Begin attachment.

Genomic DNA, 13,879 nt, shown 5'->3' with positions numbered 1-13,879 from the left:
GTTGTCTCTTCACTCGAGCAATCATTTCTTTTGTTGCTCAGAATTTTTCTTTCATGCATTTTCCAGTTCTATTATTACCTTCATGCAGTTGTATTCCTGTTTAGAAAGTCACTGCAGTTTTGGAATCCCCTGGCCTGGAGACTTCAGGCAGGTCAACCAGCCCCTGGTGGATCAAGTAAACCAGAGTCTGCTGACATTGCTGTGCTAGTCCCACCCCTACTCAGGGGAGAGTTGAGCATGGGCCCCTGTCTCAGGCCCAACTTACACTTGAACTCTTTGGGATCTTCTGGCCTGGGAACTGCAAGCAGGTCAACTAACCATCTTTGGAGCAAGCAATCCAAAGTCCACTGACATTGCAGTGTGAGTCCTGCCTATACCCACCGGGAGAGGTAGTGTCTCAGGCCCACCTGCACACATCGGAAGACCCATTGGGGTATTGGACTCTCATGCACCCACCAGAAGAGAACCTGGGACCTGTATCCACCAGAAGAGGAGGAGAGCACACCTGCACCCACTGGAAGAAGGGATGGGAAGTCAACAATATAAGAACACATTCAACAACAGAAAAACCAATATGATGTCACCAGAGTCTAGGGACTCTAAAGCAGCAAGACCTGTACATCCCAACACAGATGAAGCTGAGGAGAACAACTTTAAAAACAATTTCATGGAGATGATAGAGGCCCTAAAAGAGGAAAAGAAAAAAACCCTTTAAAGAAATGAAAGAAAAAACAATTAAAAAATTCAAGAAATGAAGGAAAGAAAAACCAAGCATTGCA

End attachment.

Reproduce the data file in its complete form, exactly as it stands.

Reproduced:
Genomic DNA, 13,879 nt, shown 5'->3' with positions numbered 1-13,879 from the left:
GTTGTCTCTTCACTCGAGCAATCATTTCTTTTGTTGCTCAGAATTTTTCTTTCATGCATTTTCCAGTTCTATTATTACCTTCATGCAGTTGTATTCCTGTTTAGAAAGTCACTGCAGTTTTGGAATCCCCTGGCCTGGAGACTTCAGGCAGGTCAACCAGCCCCTGGTGGATCAAGTAAACCAGAGTCTGCTGACATTGCTGTGCTAGTCCCACCCCTACTCAGGGGAGAGTTGAGCATGGGCCCCTGTCTCAGGCCCAACTTACACTTGAACTCTTTGGGATCTTCTGGCCTGGGAACTGCAAGCAGGTCAACTAACCATCTTTGGAGCAAGCAATCCAAAGTCCACTGACATTGCAGTGTGAGTCCTGCCTATACCCACCGGGAGAGGTAGTGTCTCAGGCCCACCTGCACACATCGGAAGACCCATTGGGGTATTGGACTCTCATGCACCCACCAGAAGAGAACCTGGGACCTGTATCCACCAGAAGAGGAGGAGAGCACACCTGCACCCACTGGAAGAAGGGATGGGAAGTCAACAATATAAGAACACATTCAACAACAGAAAAACCAATATGATGTCACCAGAGTCTAGGGACTCTAAAGCAGCAAGACCTGTACATCCCAACACAGATGAAGCTGAGGAGAACAACTTTAAAAACAATTTCATGGAGATGATAGAGGCCCTAAAAGAGGAAAAGAAAAAAACCCTTTAAAGAAATGAAAGAAAAAACAATTAAAAAATTCAAGAAATGAAGGAAAGAAAAACCAAGCATTGCA